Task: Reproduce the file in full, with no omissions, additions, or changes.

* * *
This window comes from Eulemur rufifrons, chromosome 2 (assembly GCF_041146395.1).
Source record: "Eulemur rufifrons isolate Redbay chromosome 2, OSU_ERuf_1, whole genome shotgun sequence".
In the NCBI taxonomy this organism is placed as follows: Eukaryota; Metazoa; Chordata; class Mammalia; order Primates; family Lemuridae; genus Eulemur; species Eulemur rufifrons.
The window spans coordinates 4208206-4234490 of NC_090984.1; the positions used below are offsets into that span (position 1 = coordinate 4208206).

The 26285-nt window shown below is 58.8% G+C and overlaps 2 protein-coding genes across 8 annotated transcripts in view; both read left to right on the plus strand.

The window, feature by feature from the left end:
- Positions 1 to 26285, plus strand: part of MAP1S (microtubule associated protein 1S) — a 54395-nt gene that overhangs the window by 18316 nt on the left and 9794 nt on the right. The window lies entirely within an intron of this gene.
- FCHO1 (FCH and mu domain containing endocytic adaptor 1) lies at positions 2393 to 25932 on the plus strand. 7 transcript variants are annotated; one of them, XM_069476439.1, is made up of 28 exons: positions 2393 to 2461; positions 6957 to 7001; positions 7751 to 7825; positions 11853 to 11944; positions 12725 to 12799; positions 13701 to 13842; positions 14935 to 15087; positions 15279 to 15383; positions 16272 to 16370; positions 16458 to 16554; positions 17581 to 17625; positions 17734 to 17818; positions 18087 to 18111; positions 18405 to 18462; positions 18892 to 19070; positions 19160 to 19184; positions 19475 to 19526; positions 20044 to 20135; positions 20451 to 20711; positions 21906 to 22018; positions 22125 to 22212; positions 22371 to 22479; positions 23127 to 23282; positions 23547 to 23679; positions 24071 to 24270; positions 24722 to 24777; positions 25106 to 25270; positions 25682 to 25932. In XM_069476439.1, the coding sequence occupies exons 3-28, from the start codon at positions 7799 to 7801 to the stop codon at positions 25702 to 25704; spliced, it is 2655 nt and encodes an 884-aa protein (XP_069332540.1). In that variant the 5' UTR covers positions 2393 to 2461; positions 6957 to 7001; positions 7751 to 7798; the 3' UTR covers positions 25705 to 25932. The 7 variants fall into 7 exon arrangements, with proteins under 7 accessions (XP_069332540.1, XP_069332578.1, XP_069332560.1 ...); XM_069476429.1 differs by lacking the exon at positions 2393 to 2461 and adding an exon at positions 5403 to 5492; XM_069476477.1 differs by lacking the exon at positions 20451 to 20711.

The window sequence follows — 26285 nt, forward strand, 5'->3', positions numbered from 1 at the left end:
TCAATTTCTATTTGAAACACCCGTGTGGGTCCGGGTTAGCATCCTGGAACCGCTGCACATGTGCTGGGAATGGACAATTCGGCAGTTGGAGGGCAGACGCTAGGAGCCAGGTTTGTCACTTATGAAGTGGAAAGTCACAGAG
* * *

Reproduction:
This window comes from Eulemur rufifrons, chromosome 2 (assembly GCF_041146395.1).
Source record: "Eulemur rufifrons isolate Redbay chromosome 2, OSU_ERuf_1, whole genome shotgun sequence".
In the NCBI taxonomy this organism is placed as follows: Eukaryota; Metazoa; Chordata; class Mammalia; order Primates; family Lemuridae; genus Eulemur; species Eulemur rufifrons.
The window spans coordinates 4208206-4234490 of NC_090984.1; the positions used below are offsets into that span (position 1 = coordinate 4208206).

The 26285-nt window shown below is 58.8% G+C and overlaps 2 protein-coding genes across 8 annotated transcripts in view; both read left to right on the plus strand.

The window, feature by feature from the left end:
- Positions 1 to 26285, plus strand: part of MAP1S (microtubule associated protein 1S) — a 54395-nt gene that overhangs the window by 18316 nt on the left and 9794 nt on the right. The window lies entirely within an intron of this gene.
- FCHO1 (FCH and mu domain containing endocytic adaptor 1) lies at positions 2393 to 25932 on the plus strand. 7 transcript variants are annotated; one of them, XM_069476439.1, is made up of 28 exons: positions 2393 to 2461; positions 6957 to 7001; positions 7751 to 7825; positions 11853 to 11944; positions 12725 to 12799; positions 13701 to 13842; positions 14935 to 15087; positions 15279 to 15383; positions 16272 to 16370; positions 16458 to 16554; positions 17581 to 17625; positions 17734 to 17818; positions 18087 to 18111; positions 18405 to 18462; positions 18892 to 19070; positions 19160 to 19184; positions 19475 to 19526; positions 20044 to 20135; positions 20451 to 20711; positions 21906 to 22018; positions 22125 to 22212; positions 22371 to 22479; positions 23127 to 23282; positions 23547 to 23679; positions 24071 to 24270; positions 24722 to 24777; positions 25106 to 25270; positions 25682 to 25932. In XM_069476439.1, the coding sequence occupies exons 3-28, from the start codon at positions 7799 to 7801 to the stop codon at positions 25702 to 25704; spliced, it is 2655 nt and encodes an 884-aa protein (XP_069332540.1). In that variant the 5' UTR covers positions 2393 to 2461; positions 6957 to 7001; positions 7751 to 7798; the 3' UTR covers positions 25705 to 25932. The 7 variants fall into 7 exon arrangements, with proteins under 7 accessions (XP_069332540.1, XP_069332578.1, XP_069332560.1 ...); XM_069476429.1 differs by lacking the exon at positions 2393 to 2461 and adding an exon at positions 5403 to 5492; XM_069476477.1 differs by lacking the exon at positions 20451 to 20711.

The window sequence follows — 26285 nt, forward strand, 5'->3', positions numbered from 1 at the left end:
TCAATTTCTATTTGAAACACCCGTGTGGGTCCGGGTTAGCATCCTGGAACCGCTGCACATGTGCTGGGAATGGACAATTCGGCAGTTGGAGGGCAGACGCTAGGAGCCAGGTTTGTCACTTATGAAGTGGAAAGTCACAGAG